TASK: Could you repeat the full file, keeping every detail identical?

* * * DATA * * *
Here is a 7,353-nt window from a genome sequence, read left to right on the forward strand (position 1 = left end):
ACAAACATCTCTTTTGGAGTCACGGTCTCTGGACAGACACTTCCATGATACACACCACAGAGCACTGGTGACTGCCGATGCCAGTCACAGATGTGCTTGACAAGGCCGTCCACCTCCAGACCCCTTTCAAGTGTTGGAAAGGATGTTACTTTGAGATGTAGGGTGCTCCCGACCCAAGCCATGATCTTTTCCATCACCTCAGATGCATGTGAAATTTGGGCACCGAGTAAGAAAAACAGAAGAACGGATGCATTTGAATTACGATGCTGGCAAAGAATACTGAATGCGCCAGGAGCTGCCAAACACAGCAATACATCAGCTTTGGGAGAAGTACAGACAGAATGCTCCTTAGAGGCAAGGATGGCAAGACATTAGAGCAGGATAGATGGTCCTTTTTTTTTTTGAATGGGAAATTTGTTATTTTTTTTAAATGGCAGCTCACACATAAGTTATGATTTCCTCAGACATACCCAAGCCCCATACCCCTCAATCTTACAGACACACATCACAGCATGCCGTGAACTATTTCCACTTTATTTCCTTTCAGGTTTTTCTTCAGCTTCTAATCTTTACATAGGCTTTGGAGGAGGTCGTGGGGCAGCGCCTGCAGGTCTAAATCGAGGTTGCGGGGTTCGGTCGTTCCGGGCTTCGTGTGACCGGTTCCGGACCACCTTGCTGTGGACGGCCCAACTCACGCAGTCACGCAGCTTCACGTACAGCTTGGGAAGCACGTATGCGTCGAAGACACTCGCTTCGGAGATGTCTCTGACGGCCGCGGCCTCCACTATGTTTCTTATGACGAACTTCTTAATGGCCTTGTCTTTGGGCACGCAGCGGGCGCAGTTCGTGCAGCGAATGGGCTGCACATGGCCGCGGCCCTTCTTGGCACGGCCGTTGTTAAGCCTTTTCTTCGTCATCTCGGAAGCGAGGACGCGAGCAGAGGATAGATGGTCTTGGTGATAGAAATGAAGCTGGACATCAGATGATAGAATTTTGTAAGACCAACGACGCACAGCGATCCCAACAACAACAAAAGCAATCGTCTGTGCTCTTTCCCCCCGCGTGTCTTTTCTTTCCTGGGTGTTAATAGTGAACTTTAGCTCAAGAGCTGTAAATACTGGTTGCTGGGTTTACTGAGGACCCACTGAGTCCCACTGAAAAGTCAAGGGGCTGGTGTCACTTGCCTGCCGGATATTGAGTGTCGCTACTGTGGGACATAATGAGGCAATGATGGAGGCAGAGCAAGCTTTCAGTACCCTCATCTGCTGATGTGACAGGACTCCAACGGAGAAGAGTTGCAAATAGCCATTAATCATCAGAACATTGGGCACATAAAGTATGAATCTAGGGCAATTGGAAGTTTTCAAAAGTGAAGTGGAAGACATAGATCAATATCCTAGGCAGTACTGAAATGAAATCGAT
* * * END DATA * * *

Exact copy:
Here is a 7,353-nt window from a genome sequence, read left to right on the forward strand (position 1 = left end):
ACAAACATCTCTTTTGGAGTCACGGTCTCTGGACAGACACTTCCATGATACACACCACAGAGCACTGGTGACTGCCGATGCCAGTCACAGATGTGCTTGACAAGGCCGTCCACCTCCAGACCCCTTTCAAGTGTTGGAAAGGATGTTACTTTGAGATGTAGGGTGCTCCCGACCCAAGCCATGATCTTTTCCATCACCTCAGATGCATGTGAAATTTGGGCACCGAGTAAGAAAAACAGAAGAACGGATGCATTTGAATTACGATGCTGGCAAAGAATACTGAATGCGCCAGGAGCTGCCAAACACAGCAATACATCAGCTTTGGGAGAAGTACAGACAGAATGCTCCTTAGAGGCAAGGATGGCAAGACATTAGAGCAGGATAGATGGTCCTTTTTTTTTTTGAATGGGAAATTTGTTATTTTTTTTAAATGGCAGCTCACACATAAGTTATGATTTCCTCAGACATACCCAAGCCCCATACCCCTCAATCTTACAGACACACATCACAGCATGCCGTGAACTATTTCCACTTTATTTCCTTTCAGGTTTTTCTTCAGCTTCTAATCTTTACATAGGCTTTGGAGGAGGTCGTGGGGCAGCGCCTGCAGGTCTAAATCGAGGTTGCGGGGTTCGGTCGTTCCGGGCTTCGTGTGACCGGTTCCGGACCACCTTGCTGTGGACGGCCCAACTCACGCAGTCACGCAGCTTCACGTACAGCTTGGGAAGCACGTATGCGTCGAAGACACTCGCTTCGGAGATGTCTCTGACGGCCGCGGCCTCCACTATGTTTCTTATGACGAACTTCTTAATGGCCTTGTCTTTGGGCACGCAGCGGGCGCAGTTCGTGCAGCGAATGGGCTGCACATGGCCGCGGCCCTTCTTGGCACGGCCGTTGTTAAGCCTTTTCTTCGTCATCTCGGAAGCGAGGACGCGAGCAGAGGATAGATGGTCTTGGTGATAGAAATGAAGCTGGACATCAGATGATAGAATTTTGTAAGACCAACGACGCACAGCGATCCCAACAACAACAAAAGCAATCGTCTGTGCTCTTTCCCCCCGCGTGTCTTTTCTTTCCTGGGTGTTAATAGTGAACTTTAGCTCAAGAGCTGTAAATACTGGTTGCTGGGTTTACTGAGGACCCACTGAGTCCCACTGAAAAGTCAAGGGGCTGGTGTCACTTGCCTGCCGGATATTGAGTGTCGCTACTGTGGGACATAATGAGGCAATGATGGAGGCAGAGCAAGCTTTCAGTACCCTCATCTGCTGATGTGACAGGACTCCAACGGAGAAGAGTTGCAAATAGCCATTAATCATCAGAACATTGGGCACATAAAGTATGAATCTAGGGCAATTGGAAGTTTTCAAAAGTGAAGTGGAAGACATAGATCAATATCCTAGGCAGTACTGAAATGAAATCGAT